It’s a good idea to set up a practice interview with friends or family. Have them ask you questions, and then answer as if you were in an interview. They can observe your body language and interview tendencies and give you pointers. Don’t have anyone around to help? Set up the camera on your cell phone to record video and sit in front of a camera describing your past experiences. You can use that footage to review both what you say and what body language you use, and observe what needs to change.

Be Punctual

If an interview is scheduled for 10 a.m., walking into the company doors at 10 isn’t on time! It’s late by interview standards. Interviewees should arrive for an interview ahead of time. Cutting it close on time is an easy way to increase your anxiety, while arriving early is an easy way to show your potential boss how seriously you take your work.

It’s a good idea to map out your route before. Drive it at the same time you will need to for the interview, so you get a sense of any road construction or traffic delays. Then, be sure to allow for them on interview day.

Develop Rapport with the Interviewer

Try to develop a connection with the interviewer over a similar interest, experience or a mutual acquaintance. You want to seem friendly and relatable. Remember their name.

If you see any personal items in the office that you can honestly relate to, mention it. Do they have a sports team’s poster and it’s the same team you like? Mention their current performance. You want the interviewer to have a way to remember you that is positive.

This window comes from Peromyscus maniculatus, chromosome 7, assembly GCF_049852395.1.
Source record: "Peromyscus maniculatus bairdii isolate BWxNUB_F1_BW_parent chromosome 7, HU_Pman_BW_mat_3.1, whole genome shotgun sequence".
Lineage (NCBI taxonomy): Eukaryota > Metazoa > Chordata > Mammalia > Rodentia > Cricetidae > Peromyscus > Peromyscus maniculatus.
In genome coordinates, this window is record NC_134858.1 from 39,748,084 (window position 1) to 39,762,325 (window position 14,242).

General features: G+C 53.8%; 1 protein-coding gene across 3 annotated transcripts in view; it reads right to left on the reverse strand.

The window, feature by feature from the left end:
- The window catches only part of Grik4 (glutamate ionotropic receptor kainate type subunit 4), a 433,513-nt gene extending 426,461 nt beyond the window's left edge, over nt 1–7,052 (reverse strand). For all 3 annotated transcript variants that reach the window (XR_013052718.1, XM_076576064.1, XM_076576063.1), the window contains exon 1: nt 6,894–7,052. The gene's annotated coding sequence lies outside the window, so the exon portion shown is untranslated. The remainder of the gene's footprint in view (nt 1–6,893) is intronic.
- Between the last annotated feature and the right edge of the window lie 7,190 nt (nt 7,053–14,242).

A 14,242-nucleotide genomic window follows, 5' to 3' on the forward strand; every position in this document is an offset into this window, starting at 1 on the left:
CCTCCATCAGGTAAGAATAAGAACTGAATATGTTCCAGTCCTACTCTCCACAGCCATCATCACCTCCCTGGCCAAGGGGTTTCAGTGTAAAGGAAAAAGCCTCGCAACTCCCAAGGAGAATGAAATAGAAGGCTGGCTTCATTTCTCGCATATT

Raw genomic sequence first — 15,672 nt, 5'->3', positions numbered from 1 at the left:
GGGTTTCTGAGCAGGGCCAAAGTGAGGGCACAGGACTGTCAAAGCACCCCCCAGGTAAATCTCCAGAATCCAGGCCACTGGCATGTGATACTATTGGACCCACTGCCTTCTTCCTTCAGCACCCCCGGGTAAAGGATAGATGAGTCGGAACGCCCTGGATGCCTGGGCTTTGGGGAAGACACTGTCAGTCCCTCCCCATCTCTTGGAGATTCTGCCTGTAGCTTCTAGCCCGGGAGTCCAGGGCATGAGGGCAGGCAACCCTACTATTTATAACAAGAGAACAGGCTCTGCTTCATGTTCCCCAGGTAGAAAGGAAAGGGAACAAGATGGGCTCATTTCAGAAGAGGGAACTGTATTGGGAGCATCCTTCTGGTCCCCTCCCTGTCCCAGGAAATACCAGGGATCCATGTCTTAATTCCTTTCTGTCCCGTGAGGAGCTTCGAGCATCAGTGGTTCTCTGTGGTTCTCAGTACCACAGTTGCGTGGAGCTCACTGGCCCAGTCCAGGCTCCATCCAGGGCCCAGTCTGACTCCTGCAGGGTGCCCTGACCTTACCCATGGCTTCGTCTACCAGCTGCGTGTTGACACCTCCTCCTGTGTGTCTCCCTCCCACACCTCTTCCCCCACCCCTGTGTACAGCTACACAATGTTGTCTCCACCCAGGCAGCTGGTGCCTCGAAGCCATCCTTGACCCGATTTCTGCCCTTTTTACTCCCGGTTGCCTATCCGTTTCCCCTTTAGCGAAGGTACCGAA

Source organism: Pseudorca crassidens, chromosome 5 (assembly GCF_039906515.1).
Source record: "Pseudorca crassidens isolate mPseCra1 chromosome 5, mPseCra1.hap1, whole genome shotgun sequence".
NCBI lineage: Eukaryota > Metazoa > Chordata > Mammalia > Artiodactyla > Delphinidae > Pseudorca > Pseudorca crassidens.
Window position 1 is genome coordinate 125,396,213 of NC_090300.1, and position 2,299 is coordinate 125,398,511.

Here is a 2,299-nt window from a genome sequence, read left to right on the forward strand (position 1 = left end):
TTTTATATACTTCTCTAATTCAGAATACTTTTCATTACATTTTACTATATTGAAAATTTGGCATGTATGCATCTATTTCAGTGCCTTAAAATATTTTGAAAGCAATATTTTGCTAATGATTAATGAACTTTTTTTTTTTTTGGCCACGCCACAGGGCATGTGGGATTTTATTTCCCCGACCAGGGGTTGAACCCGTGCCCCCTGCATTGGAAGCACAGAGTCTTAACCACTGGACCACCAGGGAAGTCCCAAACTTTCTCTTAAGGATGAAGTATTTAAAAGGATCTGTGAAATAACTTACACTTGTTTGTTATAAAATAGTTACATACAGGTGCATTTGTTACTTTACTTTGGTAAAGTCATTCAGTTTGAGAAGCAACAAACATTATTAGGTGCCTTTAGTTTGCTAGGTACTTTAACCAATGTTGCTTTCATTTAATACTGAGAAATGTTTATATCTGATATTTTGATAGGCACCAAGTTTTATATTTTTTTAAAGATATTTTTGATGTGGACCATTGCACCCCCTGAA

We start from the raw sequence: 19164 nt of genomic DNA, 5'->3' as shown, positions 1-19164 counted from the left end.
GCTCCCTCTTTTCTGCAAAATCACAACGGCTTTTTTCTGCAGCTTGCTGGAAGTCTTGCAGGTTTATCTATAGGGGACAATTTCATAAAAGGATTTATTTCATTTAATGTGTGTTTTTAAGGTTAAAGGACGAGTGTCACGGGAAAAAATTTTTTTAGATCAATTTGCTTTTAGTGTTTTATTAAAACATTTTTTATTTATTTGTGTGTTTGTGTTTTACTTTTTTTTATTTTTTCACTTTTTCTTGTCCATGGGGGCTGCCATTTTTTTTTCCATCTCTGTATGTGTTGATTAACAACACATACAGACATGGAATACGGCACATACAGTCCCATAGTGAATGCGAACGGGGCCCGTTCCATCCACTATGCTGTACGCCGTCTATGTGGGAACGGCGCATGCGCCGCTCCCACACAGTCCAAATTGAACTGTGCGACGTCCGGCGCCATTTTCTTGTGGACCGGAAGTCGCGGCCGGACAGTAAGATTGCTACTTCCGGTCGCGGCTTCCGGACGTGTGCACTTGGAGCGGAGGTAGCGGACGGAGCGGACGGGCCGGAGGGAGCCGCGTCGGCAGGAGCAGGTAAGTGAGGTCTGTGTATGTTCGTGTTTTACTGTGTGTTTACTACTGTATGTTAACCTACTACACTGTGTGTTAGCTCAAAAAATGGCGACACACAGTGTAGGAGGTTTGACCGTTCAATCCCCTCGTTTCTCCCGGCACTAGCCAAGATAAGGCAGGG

Prepare Great Questions to Ask

Most interviews end with a question that invites more: “Do you have any questions?” Come prepared with questions to ask, and never say “no.” The questions should relate to the company or your specific job.

You might ask, for example, what the top quality is that people in the job should have. First, the answer gives you insight into the job. Second, once you know, you can make it clear that you have the quality. So if the top quality is “resilience,” come up with an anecdote about persevering through a hard time at work.

Ready to land your next interview? The Applied Companies is here to help job seekers across northern Nevada find new opportunities in their area. Contact us today to start your search!

“Tell Me About Yourself.” Here’s How to Ace the First Interview Question

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One of the most common interview questions is “tell me about yourself.” In fact, the vast majority of interviews start with the exact same question.